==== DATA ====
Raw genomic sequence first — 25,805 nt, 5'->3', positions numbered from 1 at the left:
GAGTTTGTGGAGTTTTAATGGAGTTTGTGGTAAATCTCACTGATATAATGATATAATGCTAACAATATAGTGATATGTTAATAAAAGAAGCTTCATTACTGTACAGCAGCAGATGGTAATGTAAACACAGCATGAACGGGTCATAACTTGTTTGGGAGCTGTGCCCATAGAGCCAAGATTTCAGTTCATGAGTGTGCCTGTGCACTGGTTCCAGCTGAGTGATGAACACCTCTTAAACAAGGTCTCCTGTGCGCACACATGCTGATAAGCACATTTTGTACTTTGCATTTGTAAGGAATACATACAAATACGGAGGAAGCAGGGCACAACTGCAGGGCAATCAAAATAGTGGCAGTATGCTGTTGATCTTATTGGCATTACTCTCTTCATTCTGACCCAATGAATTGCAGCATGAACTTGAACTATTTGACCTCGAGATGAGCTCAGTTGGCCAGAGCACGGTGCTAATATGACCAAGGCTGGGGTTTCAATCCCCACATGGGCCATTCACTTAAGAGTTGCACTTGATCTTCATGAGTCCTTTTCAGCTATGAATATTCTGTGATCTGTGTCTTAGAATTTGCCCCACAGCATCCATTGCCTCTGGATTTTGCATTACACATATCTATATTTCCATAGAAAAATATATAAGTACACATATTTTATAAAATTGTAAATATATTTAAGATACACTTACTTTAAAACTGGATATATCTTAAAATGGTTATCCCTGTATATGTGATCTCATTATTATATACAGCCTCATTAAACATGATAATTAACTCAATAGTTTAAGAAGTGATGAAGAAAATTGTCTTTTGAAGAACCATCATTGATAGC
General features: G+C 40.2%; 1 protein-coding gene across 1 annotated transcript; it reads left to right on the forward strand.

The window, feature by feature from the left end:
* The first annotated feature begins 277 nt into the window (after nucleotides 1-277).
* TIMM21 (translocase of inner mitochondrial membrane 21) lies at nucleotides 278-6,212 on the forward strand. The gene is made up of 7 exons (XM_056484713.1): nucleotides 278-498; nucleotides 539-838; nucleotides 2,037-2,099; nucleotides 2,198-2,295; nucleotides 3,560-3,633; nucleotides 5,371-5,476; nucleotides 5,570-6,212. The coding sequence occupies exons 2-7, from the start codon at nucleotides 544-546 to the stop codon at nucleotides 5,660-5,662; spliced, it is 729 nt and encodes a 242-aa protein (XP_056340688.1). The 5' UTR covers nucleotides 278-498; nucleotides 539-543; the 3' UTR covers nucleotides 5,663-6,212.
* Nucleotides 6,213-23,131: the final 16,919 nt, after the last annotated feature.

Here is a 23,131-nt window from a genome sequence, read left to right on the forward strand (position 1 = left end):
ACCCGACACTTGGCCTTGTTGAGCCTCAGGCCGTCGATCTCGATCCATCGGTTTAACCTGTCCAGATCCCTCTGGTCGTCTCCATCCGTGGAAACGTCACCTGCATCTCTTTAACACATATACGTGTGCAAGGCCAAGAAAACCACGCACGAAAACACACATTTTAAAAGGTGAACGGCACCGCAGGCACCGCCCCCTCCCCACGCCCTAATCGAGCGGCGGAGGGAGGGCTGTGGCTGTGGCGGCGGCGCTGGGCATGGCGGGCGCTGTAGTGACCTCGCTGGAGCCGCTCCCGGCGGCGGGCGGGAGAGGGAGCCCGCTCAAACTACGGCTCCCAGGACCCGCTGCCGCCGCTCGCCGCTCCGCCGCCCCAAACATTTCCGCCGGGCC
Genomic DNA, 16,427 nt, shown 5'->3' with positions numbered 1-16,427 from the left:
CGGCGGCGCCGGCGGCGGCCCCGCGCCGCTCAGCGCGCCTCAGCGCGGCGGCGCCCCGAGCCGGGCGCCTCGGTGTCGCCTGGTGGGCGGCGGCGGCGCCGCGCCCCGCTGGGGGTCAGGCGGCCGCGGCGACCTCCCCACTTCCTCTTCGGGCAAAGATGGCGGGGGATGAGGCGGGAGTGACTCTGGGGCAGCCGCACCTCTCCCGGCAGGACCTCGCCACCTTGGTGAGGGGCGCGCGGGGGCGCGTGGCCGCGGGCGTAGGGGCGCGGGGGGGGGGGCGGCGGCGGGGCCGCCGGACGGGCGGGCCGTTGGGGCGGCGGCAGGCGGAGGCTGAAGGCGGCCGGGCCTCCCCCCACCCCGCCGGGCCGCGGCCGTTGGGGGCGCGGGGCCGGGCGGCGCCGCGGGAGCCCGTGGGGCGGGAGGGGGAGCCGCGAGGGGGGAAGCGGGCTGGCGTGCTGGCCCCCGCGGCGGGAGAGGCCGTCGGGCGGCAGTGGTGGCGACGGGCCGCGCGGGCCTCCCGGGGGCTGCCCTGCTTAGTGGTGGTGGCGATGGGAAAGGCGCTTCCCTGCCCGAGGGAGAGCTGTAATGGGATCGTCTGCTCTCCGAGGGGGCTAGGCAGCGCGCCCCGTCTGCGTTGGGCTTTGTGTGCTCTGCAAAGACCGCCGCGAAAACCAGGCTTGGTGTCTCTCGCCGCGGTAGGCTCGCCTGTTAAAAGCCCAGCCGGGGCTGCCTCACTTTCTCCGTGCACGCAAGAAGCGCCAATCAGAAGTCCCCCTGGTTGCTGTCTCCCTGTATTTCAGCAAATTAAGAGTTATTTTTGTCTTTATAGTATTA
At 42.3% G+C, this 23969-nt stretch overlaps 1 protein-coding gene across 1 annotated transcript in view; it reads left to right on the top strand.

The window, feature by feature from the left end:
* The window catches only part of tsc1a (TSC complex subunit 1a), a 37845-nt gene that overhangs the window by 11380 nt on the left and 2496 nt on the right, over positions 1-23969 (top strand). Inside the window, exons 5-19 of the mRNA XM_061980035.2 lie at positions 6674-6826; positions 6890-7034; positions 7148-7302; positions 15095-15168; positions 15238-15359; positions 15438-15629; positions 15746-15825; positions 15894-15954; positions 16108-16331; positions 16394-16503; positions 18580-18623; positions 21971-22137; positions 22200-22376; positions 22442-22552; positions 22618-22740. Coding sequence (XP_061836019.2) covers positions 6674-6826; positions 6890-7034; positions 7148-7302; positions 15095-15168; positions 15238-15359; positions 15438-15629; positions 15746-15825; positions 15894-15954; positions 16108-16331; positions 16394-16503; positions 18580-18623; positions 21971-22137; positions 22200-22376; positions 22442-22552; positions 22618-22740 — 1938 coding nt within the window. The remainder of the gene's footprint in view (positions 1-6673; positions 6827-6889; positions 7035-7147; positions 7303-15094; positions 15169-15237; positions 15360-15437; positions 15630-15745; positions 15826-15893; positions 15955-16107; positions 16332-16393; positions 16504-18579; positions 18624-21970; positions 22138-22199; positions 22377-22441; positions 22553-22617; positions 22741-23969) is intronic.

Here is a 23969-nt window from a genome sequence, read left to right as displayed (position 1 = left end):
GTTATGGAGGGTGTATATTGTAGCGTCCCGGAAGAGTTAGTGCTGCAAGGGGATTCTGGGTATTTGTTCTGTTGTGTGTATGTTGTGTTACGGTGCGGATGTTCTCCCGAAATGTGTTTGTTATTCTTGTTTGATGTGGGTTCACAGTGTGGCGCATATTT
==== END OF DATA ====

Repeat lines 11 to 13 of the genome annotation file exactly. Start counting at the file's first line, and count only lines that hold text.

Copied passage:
CGGCGGCGCCGGCGGCGGCCCCGCGCCGCTCAGCGCGCCTCAGCGCGGCGGCGCCCCGAGCCGGGCGCCTCGGTGTCGCCTGGTGGGCGGCGGCGGCGCCGCGCCCCGCTGGGGGTCAGGCGGCCGCGGCGACCTCCCCACTTCCTCTTCGGGCAAAGATGGCGGGGGATGAGGCGGGAGTGACTCTGGGGCAGCCGCACCTCTCCCGGCAGGACCTCGCCACCTTGGTGAGGGGCGCGCGGGGGCGCGTGGCCGCGGGCGTAGGGGCGCGGGGGGGGGGGCGGCGGCGGGGCCGCCGGACGGGCGGGCCGTTGGGGCGGCGGCAGGCGGAGGCTGAAGGCGGCCGGGCCTCCCCCCACCCCGCCGGGCCGCGGCCGTTGGGGGCGCGGGGCCGGGCGGCGCCGCGGGAGCCCGTGGGGCGGGAGGGGGAGCCGCGAGGGGGGAAGCGGGCTGGCGTGCTGGCCCCCGCGGCGGGAGAGGCCGTCGGGCGGCAGTGGTGGCGACGGGCCGCGCGGGCCTCCCGGGGGCTGCCCTGCTTAGTGGTGGTGGCGATGGGAAAGGCGCTTCCCTGCCCGAGGGAGAGCTGTAATGGGATCGTCTGCTCTCCGAGGGGGCTAGGCAGCGCGCCCCGTCTGCGTTGGGCTTTGTGTGCTCTGCAAAGACCGCCGCGAAAACCAGGCTTGGTGTCTCTCGCCGCGGTAGGCTCGCCTGTTAAAAGCCCAGCCGGGGCTGCCTCACTTTCTCCGTGCACGCAAGAAGCGCCAATCAGAAGTCCCCCTGGTTGCTGTCTCCCTGTATTTCAGCAAATTAAGAGTTATTTTTGTCTTTATAGTATTA
At 42.3% G+C, this 23969-nt stretch overlaps 1 protein-coding gene across 1 annotated transcript in view; it reads left to right on the top strand.

The window, feature by feature from the left end: